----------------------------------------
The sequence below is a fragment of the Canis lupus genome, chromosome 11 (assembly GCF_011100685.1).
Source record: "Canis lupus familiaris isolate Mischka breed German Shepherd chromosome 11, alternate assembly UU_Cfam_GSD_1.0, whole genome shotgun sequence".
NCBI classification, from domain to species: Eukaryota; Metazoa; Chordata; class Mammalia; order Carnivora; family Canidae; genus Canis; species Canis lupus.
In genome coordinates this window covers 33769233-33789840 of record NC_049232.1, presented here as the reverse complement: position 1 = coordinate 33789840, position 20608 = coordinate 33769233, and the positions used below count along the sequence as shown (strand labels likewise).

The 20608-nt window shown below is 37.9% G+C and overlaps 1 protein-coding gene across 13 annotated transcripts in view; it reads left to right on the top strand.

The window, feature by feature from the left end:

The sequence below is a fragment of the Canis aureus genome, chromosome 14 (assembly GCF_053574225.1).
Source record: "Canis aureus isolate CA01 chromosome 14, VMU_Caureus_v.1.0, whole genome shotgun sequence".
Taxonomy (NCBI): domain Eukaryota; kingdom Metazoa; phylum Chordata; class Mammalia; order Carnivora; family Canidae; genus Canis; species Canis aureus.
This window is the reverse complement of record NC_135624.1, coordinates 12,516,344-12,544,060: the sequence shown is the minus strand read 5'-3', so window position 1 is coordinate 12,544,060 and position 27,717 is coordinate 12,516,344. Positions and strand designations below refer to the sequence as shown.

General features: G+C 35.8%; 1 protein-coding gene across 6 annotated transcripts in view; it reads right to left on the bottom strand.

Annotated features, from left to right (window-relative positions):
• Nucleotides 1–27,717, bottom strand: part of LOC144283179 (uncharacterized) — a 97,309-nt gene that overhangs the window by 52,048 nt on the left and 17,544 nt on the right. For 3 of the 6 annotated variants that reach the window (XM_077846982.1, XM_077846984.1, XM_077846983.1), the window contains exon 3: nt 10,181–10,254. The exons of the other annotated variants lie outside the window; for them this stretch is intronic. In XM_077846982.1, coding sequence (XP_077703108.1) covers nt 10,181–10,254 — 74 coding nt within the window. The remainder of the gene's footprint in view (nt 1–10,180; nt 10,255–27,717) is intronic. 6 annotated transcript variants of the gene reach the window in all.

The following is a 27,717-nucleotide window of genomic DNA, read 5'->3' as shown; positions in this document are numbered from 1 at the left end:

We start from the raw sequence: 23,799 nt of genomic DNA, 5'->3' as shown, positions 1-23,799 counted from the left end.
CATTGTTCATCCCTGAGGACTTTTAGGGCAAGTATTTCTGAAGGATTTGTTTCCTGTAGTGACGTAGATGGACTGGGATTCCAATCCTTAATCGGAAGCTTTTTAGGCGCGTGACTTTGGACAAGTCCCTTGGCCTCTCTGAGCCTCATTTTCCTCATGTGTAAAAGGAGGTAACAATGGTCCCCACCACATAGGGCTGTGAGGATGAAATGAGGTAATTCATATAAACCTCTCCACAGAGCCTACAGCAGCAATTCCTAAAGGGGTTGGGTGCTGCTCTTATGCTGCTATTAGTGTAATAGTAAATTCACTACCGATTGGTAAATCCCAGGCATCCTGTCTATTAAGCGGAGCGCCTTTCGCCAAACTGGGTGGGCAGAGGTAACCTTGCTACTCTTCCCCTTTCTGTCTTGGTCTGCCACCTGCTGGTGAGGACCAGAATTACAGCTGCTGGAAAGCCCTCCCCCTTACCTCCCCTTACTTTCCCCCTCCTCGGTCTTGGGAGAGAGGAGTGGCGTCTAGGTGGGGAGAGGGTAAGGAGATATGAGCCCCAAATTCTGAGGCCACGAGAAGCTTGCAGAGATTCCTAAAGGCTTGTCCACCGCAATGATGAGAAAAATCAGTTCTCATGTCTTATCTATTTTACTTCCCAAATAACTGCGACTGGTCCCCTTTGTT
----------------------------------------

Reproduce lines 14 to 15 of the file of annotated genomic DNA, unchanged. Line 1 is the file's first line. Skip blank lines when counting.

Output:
The following is a 27,717-nucleotide window of genomic DNA, read 5'->3' as shown; positions in this document are numbered from 1 at the left end:

We start from the raw sequence: 23,799 nt of genomic DNA, 5'->3' as shown, positions 1-23,799 counted from the left end.